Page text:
In accordance with the long-term development policy of the Academia Sinica 'institutes for basic sciences and centers for intra-disciplinary research', and in order to explore the common biological, mathematical, and cultural roots of human language with an aim to establishing its scientific and systematic knowledge, a preparatory office for the Institute of Linguistics was set up in 1997, resulting in a full-fledged Institute in 2004. Currently, the Institute's faculty comprises 18 full-time researchers. The overall objective of the Institute is to achieve scientific and systematic knowledge about human language by conducting purely linguistic as well as interdisciplinary research on languages of Taiwan and genetically and areally related languages. Important contributions have been made especially in linguistic structure analyses, linguistic computation and simulation, language archiving, and cross-discipline studies.
The major approaches to linguistic research conducted at this institute include the following:
Structural research: descriptive and typological analysis, historical comparison
Theoretical research: phonological, syntactic, and semantic theory
Linguistic documentation: language archiving, corpus linguistics, geo-informatics
Cognitive research: neurolinguistics and cognitive development of language
Computational research: speech engineering, language anchor and ontology, WordNet
Linguistic diversity research: documentation of endangered languages, language conservation, ecological linguistics
Apart from conducting individual research, research fellows of the Institute also join various research groups according to their research interests. Three research groups are currently operational, including Linguistic Structure and Typology Research Group, Corpus and Computational Linguistics Research Group, and Phonetics, Phonology, and Speech Science Research Group. Research groups constitute cross-language and cross-discipline platforms allowing researchers to conduct issue-oriented collaborations. The two core laboratories of the Institute, the Phonetics Lab and the Cognitive and Neural Linguistics Lab, enable researchers to probe into various linguistic phenomena via conducting experimental studies in the lab.
There are currently 18 full-time research members at the Institute of Linguistics. Their names, education and research fields are as follows:
Austronesian Linguistics, Language Archive, Functional Linguistics, Typology
Major Research Contributions
1. Academic Publication
Over the years, the Institute has produced several hundred items of research. Important research areas that have yielded output with considerable international impact include Sino-Tibetan reconstruction, migratory history of Formosan aboriginals, salvage work on endangered languages of Taiwan, discovery of new Tibeto-Burman languages and dialects, introduction of MARV theory in lexical semantics, application of geographic information system technology to dialectology, discourse prosody, discovery of cross-linguistic generalizations between word form and concept development, and neural correlates of Chinese language processing. In 2000, the Institute began issuing the international journal Language and Linguistics, which has since been recognized as one of the highest-quality linguistic journals in this country, indexed now inter alia by the SSCI and AHCI citation databases. The journal also has accompanying monographs in several series. Monographs that came off the press in the past two years include A Grammar of Mantauran (Rukai), Studies on the Menggu Ziyun, Ritaual Texts of the Last Traditional Practitioners of Nanwang Puyuma, Acquisition and Evolution of Phonological Systems, The Emergence of Language: Development and Evolution, Interfaces in Chinese Phonology, Mapping Taiwanese, Linguistics Patterns in Spontaneous Speech, and Computational Simulation in Evolutionary Linguistics: A Study on Language Emergence.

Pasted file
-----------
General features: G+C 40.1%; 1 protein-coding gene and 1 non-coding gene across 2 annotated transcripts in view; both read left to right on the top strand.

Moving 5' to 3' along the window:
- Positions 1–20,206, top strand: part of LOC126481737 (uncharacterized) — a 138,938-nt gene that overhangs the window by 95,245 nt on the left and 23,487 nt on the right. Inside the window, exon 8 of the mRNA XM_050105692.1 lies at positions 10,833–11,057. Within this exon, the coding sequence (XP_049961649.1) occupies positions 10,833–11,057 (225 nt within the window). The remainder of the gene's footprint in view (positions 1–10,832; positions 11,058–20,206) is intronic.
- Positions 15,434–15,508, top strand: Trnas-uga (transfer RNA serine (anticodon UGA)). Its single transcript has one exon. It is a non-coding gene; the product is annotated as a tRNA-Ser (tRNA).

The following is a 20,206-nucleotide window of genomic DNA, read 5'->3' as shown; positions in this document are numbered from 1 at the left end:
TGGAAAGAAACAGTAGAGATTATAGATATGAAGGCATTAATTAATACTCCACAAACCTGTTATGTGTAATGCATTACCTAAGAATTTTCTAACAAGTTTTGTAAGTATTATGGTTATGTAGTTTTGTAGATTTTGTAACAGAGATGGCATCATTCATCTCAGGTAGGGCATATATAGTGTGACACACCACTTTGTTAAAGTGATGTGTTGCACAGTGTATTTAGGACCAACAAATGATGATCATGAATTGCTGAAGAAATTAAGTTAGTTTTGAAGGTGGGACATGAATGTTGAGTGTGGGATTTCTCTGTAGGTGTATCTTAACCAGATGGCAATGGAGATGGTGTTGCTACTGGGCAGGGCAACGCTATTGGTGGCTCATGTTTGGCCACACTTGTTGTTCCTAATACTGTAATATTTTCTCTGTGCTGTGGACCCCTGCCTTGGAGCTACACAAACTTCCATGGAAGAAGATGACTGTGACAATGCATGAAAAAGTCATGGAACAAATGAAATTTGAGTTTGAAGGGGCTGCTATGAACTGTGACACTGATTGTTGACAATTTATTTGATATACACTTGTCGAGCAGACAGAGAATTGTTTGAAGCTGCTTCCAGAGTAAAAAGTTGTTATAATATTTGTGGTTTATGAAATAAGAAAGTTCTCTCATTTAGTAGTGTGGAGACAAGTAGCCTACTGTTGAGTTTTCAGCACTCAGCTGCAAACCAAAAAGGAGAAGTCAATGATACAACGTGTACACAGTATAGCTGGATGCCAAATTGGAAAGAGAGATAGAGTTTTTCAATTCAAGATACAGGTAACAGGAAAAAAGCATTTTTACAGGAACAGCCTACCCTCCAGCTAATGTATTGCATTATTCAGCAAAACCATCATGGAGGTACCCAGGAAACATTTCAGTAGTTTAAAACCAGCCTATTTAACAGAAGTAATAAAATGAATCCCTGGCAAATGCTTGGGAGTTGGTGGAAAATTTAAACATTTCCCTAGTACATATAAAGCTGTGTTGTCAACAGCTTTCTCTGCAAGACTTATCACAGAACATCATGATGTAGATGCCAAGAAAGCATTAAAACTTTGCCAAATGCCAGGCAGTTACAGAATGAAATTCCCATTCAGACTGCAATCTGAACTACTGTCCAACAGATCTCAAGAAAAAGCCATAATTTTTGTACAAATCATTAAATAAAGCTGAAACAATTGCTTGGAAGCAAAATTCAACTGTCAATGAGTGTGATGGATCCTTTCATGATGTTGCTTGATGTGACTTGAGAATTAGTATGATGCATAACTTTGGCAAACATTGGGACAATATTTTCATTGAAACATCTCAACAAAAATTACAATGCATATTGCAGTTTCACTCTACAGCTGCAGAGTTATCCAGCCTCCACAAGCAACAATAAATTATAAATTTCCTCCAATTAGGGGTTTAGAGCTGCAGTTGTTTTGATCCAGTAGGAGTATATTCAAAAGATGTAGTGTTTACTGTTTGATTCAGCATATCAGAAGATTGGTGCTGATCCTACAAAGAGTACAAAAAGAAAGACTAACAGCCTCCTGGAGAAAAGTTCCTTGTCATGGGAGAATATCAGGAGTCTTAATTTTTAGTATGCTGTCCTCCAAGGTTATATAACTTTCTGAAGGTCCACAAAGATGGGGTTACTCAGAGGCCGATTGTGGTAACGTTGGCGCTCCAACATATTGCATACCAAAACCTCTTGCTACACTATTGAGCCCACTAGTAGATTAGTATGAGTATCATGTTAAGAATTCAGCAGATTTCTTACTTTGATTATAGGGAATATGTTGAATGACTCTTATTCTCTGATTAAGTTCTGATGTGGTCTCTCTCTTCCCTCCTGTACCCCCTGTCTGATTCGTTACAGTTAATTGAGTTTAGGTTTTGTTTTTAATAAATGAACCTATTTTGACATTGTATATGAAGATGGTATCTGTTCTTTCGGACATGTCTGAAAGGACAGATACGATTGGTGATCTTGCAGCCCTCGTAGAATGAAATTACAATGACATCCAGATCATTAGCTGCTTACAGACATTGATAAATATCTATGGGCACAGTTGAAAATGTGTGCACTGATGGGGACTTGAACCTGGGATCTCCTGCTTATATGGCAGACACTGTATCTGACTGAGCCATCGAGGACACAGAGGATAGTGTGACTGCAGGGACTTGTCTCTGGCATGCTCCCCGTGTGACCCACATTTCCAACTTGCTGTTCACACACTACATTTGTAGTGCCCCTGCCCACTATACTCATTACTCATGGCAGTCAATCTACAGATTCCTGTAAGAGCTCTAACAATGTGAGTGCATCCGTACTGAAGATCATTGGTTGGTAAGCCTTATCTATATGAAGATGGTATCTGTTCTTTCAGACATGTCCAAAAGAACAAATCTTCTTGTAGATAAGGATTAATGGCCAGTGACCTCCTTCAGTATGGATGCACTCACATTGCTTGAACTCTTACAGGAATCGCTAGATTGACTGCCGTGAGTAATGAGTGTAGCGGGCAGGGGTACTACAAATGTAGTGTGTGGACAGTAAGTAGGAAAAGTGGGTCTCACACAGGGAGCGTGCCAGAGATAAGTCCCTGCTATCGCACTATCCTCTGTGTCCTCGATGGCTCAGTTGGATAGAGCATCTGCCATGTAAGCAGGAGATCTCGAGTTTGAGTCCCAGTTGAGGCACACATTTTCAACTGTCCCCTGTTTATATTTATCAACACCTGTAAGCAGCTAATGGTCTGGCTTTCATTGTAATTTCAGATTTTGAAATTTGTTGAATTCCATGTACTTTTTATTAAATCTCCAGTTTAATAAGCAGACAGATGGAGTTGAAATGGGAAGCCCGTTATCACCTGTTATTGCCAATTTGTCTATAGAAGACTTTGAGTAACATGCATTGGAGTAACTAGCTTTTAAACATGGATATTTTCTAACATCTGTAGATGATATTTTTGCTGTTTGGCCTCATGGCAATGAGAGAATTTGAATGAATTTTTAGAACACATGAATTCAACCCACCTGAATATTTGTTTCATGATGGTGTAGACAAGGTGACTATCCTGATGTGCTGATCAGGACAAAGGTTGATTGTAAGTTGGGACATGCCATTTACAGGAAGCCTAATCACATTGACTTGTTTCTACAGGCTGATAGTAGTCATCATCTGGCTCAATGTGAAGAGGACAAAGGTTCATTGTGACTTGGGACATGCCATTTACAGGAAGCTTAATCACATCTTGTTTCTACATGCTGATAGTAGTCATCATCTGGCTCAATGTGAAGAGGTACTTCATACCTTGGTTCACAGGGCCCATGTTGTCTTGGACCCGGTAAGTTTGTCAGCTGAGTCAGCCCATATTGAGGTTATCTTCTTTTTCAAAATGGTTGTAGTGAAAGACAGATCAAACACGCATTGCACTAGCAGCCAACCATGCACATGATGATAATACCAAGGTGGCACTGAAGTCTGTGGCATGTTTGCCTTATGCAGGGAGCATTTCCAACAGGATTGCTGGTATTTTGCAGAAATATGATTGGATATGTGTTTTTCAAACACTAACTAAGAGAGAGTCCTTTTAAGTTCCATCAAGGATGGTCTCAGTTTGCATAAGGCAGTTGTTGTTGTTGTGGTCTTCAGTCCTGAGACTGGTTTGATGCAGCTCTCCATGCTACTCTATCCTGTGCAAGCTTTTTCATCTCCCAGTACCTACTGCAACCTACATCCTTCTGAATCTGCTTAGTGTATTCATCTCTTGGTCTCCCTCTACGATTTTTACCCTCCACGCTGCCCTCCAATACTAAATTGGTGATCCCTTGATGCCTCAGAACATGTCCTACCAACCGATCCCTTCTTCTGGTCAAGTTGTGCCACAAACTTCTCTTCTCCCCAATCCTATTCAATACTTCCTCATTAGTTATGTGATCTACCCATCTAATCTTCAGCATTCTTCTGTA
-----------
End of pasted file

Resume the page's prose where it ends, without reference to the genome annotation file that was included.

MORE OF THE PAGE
2. Language Archiving
The Language Archiving Project of the Institute systematically creates digitized archives of language data. Since 2002, archived materials have been successively posted online for convenient searching, and our online archiving webpages have become basic research portals for researchers on Chinese and Austronesian languages. The second phase of the project was launched in 2007 with the following sub-projects: Southern Min and Hakka, Indigenous Austronesian Languages, Sociolinguistics of Spoken Taiwan Mandarin, Tagged Corpus of Old Chinese, and Lexicon of Pre-Qin Inscriptions on Bone, Bronze, and Bamboo Media.
3. Academic Activities
Each year, the Institute hosts important international meetings and conferences on divergent linguistic themes. The conferences organized in the past few years, for instance, include The Past Meets the Present: A Dialogue Between Historical Linguistics and Theoretical Linguistics, Workshop on Tibeto-Burman Languages of Sichuan, Workshop on Chinese Directionals: History and Dialectal Variation in conjunction with the 6th Cross-Strait Conference on Chinese Historical Grammar, Workshop on Coordination and Comitativity in Austronesian Languages, International Conference on the Tangut Language and the Religions and Cultures of the Northern China in the Age of the Xixia, the Liao, and the Jin, and the 7th Workshop on Formal Syntax & Semantics (FOSS 7), the 12th International Symposium on Chinese Languages and Linguistics, International Symposium on Sino-Tibetan Comparative Studies in the 21st Century, Taiwan Summer Institute of Linguistics: Min Studies, and the Eighth International Symposium on Taiwanese Languages and Teaching.
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